Barack Obama faces his biggest race

Think about it. Are you better off now than you were four years ago?

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By Dominique Franklin / Staff Writer

(Illustration by Dylan Slusser)

By Dominique Franklin / Staff Writer

Think about it. Are you better off now than you were four years ago?

As the 2012 election approaches, the state of the economy begins to take hold as an issue in re-electing President Obama.

The president understands that an unemployment rate of over nine percent does not favor his odds of a second term.

In an interview with ABC’s George Stephanopoulos, the president admitted the lack of improvement.

He did, however, manage to link it to the financial meltdown before he was elected to office.

“They’re not better off than they were when Lehman collapsed, before the financial crisis, before this extraordinary recession,” Obama said.

However, the sound bite that will remain the most significant is that “Americans are not better off.”

Sure enough, his Republican challengers took notice of this statement and immediately began running ads containing the clip.

By using this sound bite, it’s easy to make it seem as if even the president believes that Americans could be better off without him.

Despite Obama’s continued attempts to link the financial crisis of today to mistakes of the previous administration, Americans still hold him accountable.

His approval ratings have slipped to the lowest of his presidency, to the 40 percent range while only 45 percent of Americans believe that Obama will win a second term.

These new percentages did not slip the president’s mind. He acknowledges that he is the underdog.

In the interview, Obama took a moment to give more attention to his American Jobs Act, which is continuing to gain public support.

The bill is essentially a stimulus that focuses on teachers and schools, returning military personnel, and the country’s infrastructure.

Many believe that this bill may be what helps Obama in the long run, and hurts Republican candidates because of their refusal to pass it.

Even still, the bill is a bill. It hasn’t been passed yet. Therefore, the unemployment rate has remained largely unaffected.

Although President Obama claims that his administration helped to stabilize the economy, most Americans haven’t noticed anything other than the lack of employment opportunities.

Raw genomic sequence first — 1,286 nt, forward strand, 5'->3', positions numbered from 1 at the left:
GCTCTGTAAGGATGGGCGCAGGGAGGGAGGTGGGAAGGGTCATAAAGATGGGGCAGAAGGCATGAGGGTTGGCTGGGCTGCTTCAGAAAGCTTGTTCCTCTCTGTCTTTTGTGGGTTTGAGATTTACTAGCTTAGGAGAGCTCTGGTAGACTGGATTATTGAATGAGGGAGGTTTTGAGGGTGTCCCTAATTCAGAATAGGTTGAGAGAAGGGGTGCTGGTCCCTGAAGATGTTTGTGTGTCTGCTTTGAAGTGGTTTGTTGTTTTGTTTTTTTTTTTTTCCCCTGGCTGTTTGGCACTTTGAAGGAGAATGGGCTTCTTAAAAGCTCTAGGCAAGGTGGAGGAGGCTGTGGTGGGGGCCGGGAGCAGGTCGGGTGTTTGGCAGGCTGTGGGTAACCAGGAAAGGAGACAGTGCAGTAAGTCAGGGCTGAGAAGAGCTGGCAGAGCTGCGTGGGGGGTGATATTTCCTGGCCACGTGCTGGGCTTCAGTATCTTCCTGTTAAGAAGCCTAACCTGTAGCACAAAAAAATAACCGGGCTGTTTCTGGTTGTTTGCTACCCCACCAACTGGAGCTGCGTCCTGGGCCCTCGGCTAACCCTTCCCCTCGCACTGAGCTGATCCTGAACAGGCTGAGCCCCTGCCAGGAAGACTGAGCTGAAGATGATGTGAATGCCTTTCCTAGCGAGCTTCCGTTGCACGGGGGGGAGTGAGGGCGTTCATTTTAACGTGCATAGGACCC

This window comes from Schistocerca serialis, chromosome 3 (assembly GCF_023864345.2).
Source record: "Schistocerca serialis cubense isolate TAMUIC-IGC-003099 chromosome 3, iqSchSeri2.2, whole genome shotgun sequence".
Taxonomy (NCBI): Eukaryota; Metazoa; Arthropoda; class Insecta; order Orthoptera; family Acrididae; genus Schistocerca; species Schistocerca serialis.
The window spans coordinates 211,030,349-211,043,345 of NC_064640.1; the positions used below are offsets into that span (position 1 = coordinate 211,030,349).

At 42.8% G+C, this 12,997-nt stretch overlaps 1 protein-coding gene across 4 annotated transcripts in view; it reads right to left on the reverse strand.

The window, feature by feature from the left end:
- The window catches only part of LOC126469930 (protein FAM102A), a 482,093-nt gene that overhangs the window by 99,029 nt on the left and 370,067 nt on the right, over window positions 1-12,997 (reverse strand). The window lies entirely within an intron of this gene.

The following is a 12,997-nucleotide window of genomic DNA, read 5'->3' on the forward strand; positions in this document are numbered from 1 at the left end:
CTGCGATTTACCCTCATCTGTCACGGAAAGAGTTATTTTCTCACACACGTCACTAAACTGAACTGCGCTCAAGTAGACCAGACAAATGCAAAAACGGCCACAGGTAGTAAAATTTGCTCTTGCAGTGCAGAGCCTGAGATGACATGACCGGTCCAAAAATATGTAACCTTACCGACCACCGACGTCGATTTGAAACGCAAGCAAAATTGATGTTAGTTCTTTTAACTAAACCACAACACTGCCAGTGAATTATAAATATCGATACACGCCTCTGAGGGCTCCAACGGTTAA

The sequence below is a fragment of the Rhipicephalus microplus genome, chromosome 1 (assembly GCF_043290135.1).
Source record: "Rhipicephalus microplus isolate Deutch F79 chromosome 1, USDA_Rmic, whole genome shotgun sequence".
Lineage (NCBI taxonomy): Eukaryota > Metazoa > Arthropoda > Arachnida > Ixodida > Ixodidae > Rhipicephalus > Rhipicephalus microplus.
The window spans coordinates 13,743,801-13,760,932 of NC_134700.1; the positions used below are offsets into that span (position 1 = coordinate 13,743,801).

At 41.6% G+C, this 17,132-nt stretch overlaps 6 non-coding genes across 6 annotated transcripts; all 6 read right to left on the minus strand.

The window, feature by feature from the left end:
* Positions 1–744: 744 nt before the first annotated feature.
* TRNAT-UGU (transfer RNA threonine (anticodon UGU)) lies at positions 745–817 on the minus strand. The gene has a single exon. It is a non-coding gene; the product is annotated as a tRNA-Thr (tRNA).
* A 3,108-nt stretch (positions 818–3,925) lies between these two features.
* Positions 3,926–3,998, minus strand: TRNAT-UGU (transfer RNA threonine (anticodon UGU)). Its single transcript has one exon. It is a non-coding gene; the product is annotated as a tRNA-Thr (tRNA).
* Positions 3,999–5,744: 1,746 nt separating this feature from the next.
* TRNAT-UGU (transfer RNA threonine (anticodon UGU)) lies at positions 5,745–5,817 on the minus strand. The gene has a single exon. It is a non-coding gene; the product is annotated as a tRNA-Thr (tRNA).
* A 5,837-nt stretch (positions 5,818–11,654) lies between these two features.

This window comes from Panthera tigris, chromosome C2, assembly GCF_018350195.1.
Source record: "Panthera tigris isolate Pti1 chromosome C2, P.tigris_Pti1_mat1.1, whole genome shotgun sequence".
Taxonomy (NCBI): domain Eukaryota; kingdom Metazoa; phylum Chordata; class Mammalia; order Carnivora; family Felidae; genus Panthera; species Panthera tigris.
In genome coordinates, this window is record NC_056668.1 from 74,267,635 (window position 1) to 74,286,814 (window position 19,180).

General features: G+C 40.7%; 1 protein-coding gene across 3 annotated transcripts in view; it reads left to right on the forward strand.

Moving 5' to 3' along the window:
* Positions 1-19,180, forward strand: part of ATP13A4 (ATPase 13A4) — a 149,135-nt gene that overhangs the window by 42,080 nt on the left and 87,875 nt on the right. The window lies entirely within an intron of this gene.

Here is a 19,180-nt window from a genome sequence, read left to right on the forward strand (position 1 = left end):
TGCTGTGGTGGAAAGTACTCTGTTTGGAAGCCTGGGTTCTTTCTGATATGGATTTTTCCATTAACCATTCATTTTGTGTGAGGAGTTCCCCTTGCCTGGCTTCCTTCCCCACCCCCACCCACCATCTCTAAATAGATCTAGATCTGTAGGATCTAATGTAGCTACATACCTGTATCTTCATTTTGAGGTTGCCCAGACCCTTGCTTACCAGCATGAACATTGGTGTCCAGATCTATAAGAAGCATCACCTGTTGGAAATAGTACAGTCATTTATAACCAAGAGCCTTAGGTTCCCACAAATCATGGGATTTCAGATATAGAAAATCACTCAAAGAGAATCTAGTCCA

Historically, presidents that have taken office during bad economies rarely win re-elections, a lesson that President Obama has not failed to notice.

For the president to win this election, it’s going to take more than raising more campaign money than his Republican contenders.

He’s going to have to push his own initiative in order to show the American people that he can continue to lead the nation to a brighter future.

The American public once again can see the fighter that was seen during the 2008 campaign.

 President Obama, in a sense, has gotten that fire back in his eye, and you can see it during his campaign as he continues to promote the American Jobs Act.

This was the fight that should have never left the president’s eye to begin with.

The persistence he now has to get this bill passed is one he should have had from the beginning. If he continued to fight for the American people, many would believe in him still, despite a still very unsure economy.

Yet as it stands now, the president is fighting not just with Republicans, but an uphill battle against America. He does share one similar advantage though, in that Republicans aren’t very favorable right now either.

However, when the economy is bad, Americans generally vote for an overall change.

Unless Obama is able to turn this economy around in about 13 months, the person sitting in the Oval Office will be the one to change.

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